### Functions and classes

Hi, I'm trying to get a better grasp on functions and classes. I had a bit of a long break in between level one and two of my C++ programming classes, and I've been struggling with our assignments, (we're currently doing friend functions and they are kicking my rear). So, in order to help me get a grasp on what I'm having trouble with, I started up a simple little program and am now trying to get it to work through the use of a class. I have everything put where I think it should be, and I don't get any errors, but the only thing that prints up is what appears to be an address in memory. This is my own program, (based off an old tutorial from my level one class six years ago) and not homework, so you can feel free to post whatever code you'd like. So can somebody show me what I'm missing and explain what I am doing wrong, thanks.

 ``12345678910111213141516171819`` ``````#ifndef _MYMATH #define _MYMATH class mymath { private: int up; public: mymath(); void calculate(); }; #endif ``````

My header.cpp file (not a great name I know):

 ``1234567891011121314151617181920212223242526`` ``````#include #include using namespace std; #include "mymath.h" void calculate() { double input; cout << "Give me a double (i.e 3.4, or 6.7) " << endl; cin >> input; double c = ceil(input); double f = floor(input); double rPower = (rand() % 20) + 3; cout <<"Rounded up " << c << " To the power of " << rPower << " = " << pow(c, rPower) <

and my main.cpp file:

 ``12345678910111213141516171819202122`` ``````#include #include "mymath.h" #include using namespace std; int main() { void calculate(); cout << calculate << endl; return 0; }``````

Ok, I figgured out what I did wrong, here's my main.cpp now fixed:

 ``1234567891011121314151617181920212223`` ``````#include #include "mymath.h" #include using namespace std; void calculate(); int main() { mymath; calculate(); return 0; }``````

So that was simple, I just forgot that I don't have to use cout to print up my calculate object, it already has what it needs inside the function itself. Still, can anybody walk me though how this worked?
It works because the header file has a definition of the function calculate.

But you are not using classes properly.

First use the class name for filenames - mymath.h & mymath.cpp & you can call the file with main function in it anything with a .cpp extension. Could use main.cpp if you can't think of anything else.

Your header file is fine, the .cpp file is almost right - line 8 should be:

`void mymath::calculate() `

And in main you need to create an object and call the class functions through it:

 ``12345678910111213141516`` ``````#include //only include files if you need them #include "mymath.h" #include //already in the mymath.cpp file using namespace std; //there are no std things being used void calculate(); //it's already in the header file int main() { mymath MyMathObj(); //creates a mymath object calling the default constructor // default constructor is implicit because you haven't provided one MyMathObj.calculate(); //calls the mymath::calculate function return 0; }``````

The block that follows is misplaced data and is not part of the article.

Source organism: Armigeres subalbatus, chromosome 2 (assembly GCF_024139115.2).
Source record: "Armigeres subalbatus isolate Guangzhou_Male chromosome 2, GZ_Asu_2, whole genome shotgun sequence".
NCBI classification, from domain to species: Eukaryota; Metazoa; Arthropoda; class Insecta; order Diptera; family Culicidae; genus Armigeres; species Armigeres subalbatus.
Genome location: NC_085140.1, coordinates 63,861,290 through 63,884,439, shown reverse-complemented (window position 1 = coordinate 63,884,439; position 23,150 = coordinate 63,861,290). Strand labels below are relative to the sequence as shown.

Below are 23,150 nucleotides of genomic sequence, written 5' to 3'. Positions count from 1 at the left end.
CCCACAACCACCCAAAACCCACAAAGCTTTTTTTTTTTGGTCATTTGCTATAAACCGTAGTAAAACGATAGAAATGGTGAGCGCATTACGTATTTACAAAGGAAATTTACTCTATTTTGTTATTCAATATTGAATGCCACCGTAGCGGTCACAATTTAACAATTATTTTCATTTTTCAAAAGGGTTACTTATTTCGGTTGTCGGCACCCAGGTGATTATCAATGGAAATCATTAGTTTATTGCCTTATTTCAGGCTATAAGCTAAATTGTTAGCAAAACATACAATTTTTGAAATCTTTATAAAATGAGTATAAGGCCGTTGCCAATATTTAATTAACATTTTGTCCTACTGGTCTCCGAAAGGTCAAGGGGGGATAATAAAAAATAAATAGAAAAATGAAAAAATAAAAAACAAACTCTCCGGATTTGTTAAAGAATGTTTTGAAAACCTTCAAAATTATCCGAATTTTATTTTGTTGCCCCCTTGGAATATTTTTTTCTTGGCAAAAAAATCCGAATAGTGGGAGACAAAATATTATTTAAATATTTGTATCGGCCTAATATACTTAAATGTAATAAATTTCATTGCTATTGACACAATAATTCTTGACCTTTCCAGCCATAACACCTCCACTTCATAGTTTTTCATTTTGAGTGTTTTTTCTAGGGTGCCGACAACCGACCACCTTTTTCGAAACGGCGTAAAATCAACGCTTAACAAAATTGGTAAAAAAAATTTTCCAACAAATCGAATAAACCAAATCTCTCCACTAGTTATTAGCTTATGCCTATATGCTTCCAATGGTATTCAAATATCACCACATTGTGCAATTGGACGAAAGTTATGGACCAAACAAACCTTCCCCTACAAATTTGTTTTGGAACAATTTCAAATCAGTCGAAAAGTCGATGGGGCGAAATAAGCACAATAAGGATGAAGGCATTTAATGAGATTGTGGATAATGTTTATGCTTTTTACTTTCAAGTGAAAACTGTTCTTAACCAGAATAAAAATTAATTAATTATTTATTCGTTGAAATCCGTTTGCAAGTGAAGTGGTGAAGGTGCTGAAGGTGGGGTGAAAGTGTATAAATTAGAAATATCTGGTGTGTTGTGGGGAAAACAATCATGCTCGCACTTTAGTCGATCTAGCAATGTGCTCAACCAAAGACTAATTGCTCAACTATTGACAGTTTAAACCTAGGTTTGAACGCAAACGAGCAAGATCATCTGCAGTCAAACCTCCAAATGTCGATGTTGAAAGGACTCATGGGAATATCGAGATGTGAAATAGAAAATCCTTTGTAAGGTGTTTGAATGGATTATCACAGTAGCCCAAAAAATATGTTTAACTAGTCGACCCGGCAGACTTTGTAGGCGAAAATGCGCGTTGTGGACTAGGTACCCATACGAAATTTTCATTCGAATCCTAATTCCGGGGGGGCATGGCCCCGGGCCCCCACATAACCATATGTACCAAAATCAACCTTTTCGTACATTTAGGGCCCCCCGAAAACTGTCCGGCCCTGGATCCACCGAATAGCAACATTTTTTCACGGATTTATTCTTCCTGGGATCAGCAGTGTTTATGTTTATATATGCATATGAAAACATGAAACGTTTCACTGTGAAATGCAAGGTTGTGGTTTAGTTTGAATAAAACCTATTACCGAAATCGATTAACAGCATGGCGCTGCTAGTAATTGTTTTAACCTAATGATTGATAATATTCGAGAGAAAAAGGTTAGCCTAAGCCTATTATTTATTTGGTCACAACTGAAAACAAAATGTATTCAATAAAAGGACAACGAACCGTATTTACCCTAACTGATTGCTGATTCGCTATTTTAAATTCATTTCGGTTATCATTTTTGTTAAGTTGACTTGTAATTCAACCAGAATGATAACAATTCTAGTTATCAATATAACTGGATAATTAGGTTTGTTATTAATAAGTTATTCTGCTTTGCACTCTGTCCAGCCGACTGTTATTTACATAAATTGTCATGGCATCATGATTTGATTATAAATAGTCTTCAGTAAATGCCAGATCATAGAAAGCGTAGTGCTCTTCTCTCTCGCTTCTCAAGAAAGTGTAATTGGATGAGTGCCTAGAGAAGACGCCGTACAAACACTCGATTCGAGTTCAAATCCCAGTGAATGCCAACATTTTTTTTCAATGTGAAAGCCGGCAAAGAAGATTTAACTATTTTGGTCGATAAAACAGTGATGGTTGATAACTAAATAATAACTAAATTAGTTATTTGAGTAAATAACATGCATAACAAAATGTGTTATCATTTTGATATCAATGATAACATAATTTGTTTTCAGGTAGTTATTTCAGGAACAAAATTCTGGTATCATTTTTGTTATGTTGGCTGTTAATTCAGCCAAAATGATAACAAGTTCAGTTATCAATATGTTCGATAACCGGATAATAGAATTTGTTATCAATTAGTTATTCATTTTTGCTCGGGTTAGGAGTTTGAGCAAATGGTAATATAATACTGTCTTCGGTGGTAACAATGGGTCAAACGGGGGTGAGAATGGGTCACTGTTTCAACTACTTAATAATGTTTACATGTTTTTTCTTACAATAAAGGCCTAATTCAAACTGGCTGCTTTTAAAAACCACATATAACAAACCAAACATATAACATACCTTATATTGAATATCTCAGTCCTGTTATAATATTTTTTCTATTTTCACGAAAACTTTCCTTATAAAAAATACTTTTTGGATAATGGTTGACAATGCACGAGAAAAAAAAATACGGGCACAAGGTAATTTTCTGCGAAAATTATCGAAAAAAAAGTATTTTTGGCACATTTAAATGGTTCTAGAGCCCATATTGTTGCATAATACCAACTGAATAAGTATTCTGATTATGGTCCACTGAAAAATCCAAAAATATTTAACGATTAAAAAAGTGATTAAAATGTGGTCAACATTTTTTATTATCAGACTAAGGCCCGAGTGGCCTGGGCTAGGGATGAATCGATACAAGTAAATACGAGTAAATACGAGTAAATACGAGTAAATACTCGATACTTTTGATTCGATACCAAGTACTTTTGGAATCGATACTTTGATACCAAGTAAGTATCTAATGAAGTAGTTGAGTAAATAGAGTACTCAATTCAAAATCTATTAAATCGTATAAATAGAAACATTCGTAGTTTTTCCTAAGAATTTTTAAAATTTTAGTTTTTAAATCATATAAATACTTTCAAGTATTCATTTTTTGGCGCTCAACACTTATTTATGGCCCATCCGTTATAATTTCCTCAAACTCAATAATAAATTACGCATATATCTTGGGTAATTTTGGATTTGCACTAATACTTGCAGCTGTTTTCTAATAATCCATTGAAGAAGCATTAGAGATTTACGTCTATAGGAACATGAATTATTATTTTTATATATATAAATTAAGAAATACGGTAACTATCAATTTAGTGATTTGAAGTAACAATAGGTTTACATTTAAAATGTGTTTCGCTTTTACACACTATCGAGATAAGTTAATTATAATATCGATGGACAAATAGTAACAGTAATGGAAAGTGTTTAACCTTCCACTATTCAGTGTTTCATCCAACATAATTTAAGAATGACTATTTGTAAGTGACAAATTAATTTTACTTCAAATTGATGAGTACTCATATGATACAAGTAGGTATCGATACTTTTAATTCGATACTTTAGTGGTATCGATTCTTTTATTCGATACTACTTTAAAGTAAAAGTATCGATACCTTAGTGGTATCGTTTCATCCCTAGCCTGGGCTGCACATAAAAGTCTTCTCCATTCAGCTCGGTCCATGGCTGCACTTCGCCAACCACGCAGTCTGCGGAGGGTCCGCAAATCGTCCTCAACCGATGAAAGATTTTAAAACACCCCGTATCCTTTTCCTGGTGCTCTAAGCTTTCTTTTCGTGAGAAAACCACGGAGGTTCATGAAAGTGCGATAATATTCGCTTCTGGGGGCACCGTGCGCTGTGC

I just edited this directly, hopefully I have done every thing correctly - I haven't compiled it.

Hope it all helps.

 http://www.cplusplus.com/doc/tutorial/classes/

And be aware of the reference & articles sections at the top left of this page.

To define a member function of a class, you have to indicate it belongs to the class.
In your header.cpp file, line8, replace `void calculate()` with `void mymath::calculate()`.

To use it in your main() function, since it's a class member function you must first declare an object of the class to be able to use it:
 ``12345678`` ``````int main(void) { mymath MyObject; MyObject.calculate(); return 0; }``````

As for your previous problem, it came from that: `cout << calculate << endl;`.
If the function had returned something, you may have wanted to write `cout << calculate() << endl;`, but you forgot the parentheses.
As it turns out, in C/C++ the name of a function is seen as a variable that behaves like a pointer and whose value is the address of the function's code in memory.
When you wrote `cout << calculate << endl;` the compiler thought you wanted to display that address.
Last edited on
Cool, thanks to both of you, that actually makes sense that I should be setting the values of the calculate function to the class, an that I need to create an object to call the calculate function in main. I wanted to do this because we were given a rather complex address book where we already had a class and a bunch of stuff already working in it, and we were just supposed to add stuff to it, but it was confusing the hell out of me.

Now I'm off to go make a simple address book of my own that only takes in a last name and see if I can get it to work with a class, then maybe I'll have a better chance of understanding how overloading operators with a friend function actually works. Thanks again!
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